Thanksgiving 2012 has come and gone, the fall decorations have been put away and the Christmas ones are now out.
More importantly, the rivalry football games have now mostly been played and the postseason picture is becoming a little clearer.
While these games feature much in strategy, skill and bravado, they also sadly seem to lack any air of civility, and we find that troubling. What is more disconcerting, however, is that we see the coaches as the primary motivators of this behavior.
Certainly these men are under a great deal of pressure and we understand that. They do too. It is common knowledge that successful football (primarily) and basketball programs are the engine that fund entire collegiate sport budgets. Success is mandatory at the college level. As they say, failure is not an option. These coaches are usually the highest paid employees (by a lot) of the institutions that they represent and with additional income from camps, television shows and equipment manufacturers, they can readily accumulate great wealth. Visibility is huge in their efforts to sustain and recruit to their programs. Even at this early date some 12 Division I coaches have already been told that their services are not required beyond season’s end. They have been fired.
We find it disappointing, however, that some of these coaches choose to exhibit behavior that is less than what a civilized society should expect. Turn on the television and witness any number of them making fools of themselves while berating their players, officials and game administrators during the action.
In what many may construe as insignificant, University of Michigan football coach Brady Hoke chose not to shake the hand of victorious Ohio State coach Urban Meyer after last Saturday’s defeat. He considers it a nonstory and offered up some lame excuse about how it’s “kind of hard seeing anybody after a game.” It was a totally classless act that we note he does not repeat when he wins. Many would put this slight in the category with the silly name games that both teams play when they refer to one school as “Ohio” and the other as “the school up north.”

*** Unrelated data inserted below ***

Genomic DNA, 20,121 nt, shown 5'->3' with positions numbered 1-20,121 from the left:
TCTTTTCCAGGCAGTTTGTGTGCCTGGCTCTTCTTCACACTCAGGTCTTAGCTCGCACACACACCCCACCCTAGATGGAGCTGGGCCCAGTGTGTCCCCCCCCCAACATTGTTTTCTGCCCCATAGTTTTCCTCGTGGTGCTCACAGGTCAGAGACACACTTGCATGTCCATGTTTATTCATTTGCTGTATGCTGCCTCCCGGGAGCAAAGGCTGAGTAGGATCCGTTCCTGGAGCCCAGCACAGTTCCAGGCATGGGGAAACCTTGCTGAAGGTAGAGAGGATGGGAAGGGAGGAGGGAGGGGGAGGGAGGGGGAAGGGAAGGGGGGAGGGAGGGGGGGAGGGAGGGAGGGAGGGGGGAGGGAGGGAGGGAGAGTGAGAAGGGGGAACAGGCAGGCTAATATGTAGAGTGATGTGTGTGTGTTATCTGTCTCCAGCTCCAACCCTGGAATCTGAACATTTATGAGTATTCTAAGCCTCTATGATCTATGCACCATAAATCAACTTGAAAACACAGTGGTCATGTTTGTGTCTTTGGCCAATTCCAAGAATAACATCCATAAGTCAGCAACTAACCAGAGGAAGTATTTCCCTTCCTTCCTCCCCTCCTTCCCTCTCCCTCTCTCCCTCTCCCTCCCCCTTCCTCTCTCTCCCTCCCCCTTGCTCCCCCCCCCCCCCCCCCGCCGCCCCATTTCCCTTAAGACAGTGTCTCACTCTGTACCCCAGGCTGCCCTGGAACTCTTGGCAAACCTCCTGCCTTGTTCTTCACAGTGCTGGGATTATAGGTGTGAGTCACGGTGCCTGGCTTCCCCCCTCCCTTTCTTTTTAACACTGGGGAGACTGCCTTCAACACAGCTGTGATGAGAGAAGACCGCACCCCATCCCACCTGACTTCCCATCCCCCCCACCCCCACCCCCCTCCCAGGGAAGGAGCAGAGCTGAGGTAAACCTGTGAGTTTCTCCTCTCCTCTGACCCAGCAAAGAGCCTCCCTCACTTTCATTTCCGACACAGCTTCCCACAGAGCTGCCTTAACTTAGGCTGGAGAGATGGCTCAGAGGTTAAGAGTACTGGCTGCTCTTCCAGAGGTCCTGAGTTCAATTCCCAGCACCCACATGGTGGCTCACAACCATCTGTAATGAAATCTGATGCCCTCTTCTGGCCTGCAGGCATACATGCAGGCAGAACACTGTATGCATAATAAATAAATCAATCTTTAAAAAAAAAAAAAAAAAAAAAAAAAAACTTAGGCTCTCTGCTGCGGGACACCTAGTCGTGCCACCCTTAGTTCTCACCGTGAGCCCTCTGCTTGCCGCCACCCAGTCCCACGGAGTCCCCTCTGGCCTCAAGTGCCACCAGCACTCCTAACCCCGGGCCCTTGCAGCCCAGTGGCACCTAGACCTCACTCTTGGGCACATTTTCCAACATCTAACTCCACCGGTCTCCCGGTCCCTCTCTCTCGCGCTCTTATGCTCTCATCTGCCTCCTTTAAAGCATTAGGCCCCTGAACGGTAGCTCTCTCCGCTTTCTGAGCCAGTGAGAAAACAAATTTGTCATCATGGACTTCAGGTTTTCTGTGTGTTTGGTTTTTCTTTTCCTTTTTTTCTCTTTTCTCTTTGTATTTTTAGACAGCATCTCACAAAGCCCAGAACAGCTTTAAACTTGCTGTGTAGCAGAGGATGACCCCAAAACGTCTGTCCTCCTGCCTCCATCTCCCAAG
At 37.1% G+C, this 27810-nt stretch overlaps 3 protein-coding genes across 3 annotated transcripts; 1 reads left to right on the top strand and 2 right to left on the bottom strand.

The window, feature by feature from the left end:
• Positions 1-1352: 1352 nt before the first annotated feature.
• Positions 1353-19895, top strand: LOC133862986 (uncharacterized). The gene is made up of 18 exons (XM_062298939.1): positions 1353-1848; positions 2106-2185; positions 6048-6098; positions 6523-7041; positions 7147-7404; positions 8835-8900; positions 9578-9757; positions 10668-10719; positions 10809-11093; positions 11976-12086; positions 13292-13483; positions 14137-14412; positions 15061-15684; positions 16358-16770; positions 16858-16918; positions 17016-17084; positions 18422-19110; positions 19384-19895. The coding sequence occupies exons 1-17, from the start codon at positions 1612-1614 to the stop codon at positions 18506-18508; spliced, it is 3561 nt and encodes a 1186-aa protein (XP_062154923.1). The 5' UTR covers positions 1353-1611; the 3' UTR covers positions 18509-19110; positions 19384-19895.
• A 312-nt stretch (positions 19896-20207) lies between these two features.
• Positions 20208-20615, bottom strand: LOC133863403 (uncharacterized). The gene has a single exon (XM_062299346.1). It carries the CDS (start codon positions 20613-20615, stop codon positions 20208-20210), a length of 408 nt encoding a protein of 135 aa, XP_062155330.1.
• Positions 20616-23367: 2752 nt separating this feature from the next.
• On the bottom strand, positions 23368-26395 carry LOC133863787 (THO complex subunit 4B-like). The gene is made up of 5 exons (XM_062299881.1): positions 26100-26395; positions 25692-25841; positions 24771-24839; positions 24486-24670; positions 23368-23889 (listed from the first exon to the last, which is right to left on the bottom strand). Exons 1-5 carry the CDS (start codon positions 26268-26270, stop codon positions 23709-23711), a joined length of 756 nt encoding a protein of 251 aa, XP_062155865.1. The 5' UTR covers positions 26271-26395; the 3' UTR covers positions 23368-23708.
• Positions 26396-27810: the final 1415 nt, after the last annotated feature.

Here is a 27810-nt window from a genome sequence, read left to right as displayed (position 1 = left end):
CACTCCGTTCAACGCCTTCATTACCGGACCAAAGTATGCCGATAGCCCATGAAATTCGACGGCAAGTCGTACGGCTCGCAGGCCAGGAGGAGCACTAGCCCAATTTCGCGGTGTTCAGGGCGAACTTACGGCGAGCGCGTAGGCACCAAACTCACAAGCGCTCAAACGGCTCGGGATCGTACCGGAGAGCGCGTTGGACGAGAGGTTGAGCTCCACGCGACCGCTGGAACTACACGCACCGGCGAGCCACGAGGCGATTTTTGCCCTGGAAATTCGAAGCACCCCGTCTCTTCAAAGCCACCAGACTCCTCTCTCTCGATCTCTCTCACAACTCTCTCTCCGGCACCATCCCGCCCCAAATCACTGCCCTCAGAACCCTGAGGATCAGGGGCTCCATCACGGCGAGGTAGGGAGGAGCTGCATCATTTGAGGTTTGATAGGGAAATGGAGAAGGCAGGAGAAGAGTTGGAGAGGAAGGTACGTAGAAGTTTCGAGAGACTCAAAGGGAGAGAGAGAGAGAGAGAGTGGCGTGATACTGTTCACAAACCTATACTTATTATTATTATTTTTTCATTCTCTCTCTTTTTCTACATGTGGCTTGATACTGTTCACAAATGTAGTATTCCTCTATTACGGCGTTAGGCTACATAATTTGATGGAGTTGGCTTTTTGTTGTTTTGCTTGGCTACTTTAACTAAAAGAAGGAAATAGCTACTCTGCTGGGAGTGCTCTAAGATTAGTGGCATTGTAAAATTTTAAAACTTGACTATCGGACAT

Big game? Sure! Tough loss? You bet! But we should demand more — sportsmanship.
Sportsmanship should not have boundaries. Players live, eat and breathe with their coaches for what now has become year-round activity. They look at coaches as leaders, surrogate parents and the ultimate example in life. Many of those players will come to emulate the examples of their coaches in later years. Alumni and fans play off the coach’s lead and the kids watching the game are impressionable. Administrators should make absolutely clear the idea that coaches are an extension of the faculty of their institutions and the behavior they choose to exhibit reflects on that institution and its ideals.
Sports in general and football in particular provide many values that translate throughout life’s spectrum. Lessons in hard work, goal setting and teamwork manifest themselves in endeavors far removed from the playing field. We think the ultimate values taught, however, come from the codes of sportsmanship that maybe only a competitor can understand. Respecting ones opponent is the ultimate compliment to both.
Coach Hoke, shake on it.
Editorial opinions are the consensus of The Daily News editorial board.